The Filter

My least favorite part of being an adult (mathematically, at least) is the expectation of The Filter. Call it whatever you want, but The Filter is the social expectation that in certain scenarios, you will bite your tongue and not let whatever is in your mind slip past your teeth. On certain days, I have a great deal of trouble with this. There are some days that my filter seems to have been misplaced, and others that my filter seems to be broken, when words just come flying out of my mouth a split second before my hand gets there to shove them back in.

The Filter keeps us polite, politically correct, and in harmony with our fellow people. At least that is what The Filter Makers would probably say. But lately, I feel like The Filter is mostly an excuse for me when I am uncourageous and more wrapped up in preserving harmony instead of speaking out. It is something to fall back on when I am too unintelligent or weary to find a way to say what needs to be said.

A couple of years ago, my husband came down with a weird bug. He was having trouble breathing, and he felt feverish and shaky. We went to an InstaCare to see a doctor, and ended up sitting in the waiting room for about three hours. Sitting there with us were two women with a small boy, and they were having a lively conversation. Eventually, their conversation turned to “them Mexicans” doing road construction on one of the main roads near the doctor’s office. One woman complained (loudly) that “My daughter got whistled at by them Mexicans working construction, and I was pissed. I sure as hell wouldn’t ever let one of them near her!”

You know when you’re talking to someone and they express a viewpoint that you find objectionable, but you just avoid their eyes and don’t say anything? That’s exactly what I did. To this day, I sincerely regret not speaking up. Sometimes the guilt of my silence feels like a piece of bread that I swallowed too quickly, stuck in my throat, choking me up. I am ashamed of myself for this.

Why didn’t I say, “Hey, my husband is of Mexican descent and he is a great guy. It’s not fair to make character assumptions about people based on their skin color or occupation.” Why not, “How do you know all those guys working construction were Mexican? Did you stop to ask all of them where they’re from, because I’ll bet a lot of them are from the U.S. or *gasp* maybe even from other Latin & South American countries?” Why not, “What if your daughter fell in love with someone who was Hispanic?” Why not, “Your racism is appalling?”All I did was turn to my husband and squeeze his hand to apologize silently for the ignorance and prejudice of those women, on behalf of my race.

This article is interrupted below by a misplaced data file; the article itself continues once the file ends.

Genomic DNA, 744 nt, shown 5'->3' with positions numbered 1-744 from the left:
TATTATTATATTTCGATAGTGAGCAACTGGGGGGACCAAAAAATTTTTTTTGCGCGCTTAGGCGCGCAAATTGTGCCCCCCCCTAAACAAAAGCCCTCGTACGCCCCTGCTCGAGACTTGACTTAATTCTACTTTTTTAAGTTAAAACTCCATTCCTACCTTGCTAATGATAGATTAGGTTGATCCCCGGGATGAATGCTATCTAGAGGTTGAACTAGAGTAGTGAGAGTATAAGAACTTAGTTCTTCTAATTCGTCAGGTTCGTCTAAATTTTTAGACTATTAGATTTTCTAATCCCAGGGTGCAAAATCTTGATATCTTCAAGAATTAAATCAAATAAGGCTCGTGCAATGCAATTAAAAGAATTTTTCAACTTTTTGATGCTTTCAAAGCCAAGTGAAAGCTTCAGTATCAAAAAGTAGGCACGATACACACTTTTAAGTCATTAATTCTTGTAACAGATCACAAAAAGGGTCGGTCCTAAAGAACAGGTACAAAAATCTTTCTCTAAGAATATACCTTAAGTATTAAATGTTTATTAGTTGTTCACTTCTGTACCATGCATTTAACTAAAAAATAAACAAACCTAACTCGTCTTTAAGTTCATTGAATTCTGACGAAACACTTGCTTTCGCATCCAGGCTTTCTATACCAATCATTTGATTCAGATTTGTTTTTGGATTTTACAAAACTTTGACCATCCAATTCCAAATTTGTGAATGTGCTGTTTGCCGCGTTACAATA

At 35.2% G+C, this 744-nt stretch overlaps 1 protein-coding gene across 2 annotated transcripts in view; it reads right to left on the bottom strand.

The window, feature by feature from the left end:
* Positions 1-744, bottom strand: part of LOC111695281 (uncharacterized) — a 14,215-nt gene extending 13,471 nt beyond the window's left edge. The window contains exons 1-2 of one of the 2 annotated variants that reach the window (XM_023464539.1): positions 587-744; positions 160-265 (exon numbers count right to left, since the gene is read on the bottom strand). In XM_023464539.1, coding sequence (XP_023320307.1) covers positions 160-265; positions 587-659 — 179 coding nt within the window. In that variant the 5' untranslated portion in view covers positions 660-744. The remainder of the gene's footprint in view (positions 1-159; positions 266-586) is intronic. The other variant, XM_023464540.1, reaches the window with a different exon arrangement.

Why did I let The Filter win? This question more than haunts me. It gnaws at me.

It wasn’t so long ago that my grandparents had to leave the state of Utah to get married, because their union was considered illegal under miscegenation laws. Those laws remained in place until 1963. My grandmother is of Scandinavian descent, and my grandfather is Japanese. My own interracial marriage wouldn’t have been possible without many, many people before me speaking up for what they believed was right.

This week is Random Acts of Kindness Week. I don’t know about you, but I feel like practicing kindness for each other is one of the few redeeming virtues of our often-misguided species. To be ‘kind’ is to be something with an essence, a fundamental nature that gives it commonality with others of its ‘kind.’ A kindness isn’t just a perfunctory, surface level gesture devoid of meaning. Kindnesses are essential to our humanity, part of the fundamental nature that link us together. When we ignore opportunities for kindnesses that crop up, we are denying our own kind, intentionally severing the similarities. By being silent, we say, “I am choosing to ignore that we are of a kind, that we share some fundamental characteristics.”

In this spirit, I am going to kick aside The Filter for a few days. Maybe I will manage to keep it off for longer.  It is kindness to speak up, that it is kindness to have courage in the face of censure, and as one of my acts of kindness this week I am going to be a better representative of my species. Next time I hear someone making a racist comment, I WILL SPEAK UP.

Everyone has been guilty of this at some point or another. We have all chosen the easy way once, complicit in our silence. So whatever you do this week, maybe spend a minute thinking about The Filter in your own head and your relationship with it. Today is as good a day as any to re-evaluate.

Courage,
Sumiko

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2 Comments

  1. Diane Tadehara

     /  February 13, 2012

    Sumiko, my love, some times you make me leak. Happy rak week. I hope we all electrify with kindness those we come in contact with, who will, in turn show their humanity also.
    Love, peace, & kindness,
    Mama

    Reply
  2. Diane Tadehara

     /  February 13, 2012

    P.S. I proved catalyst for about 50 people or more to celebrate National JELL-O week last week. I’m trying to beat that for this week is far more important. xoxo 😉

    Reply

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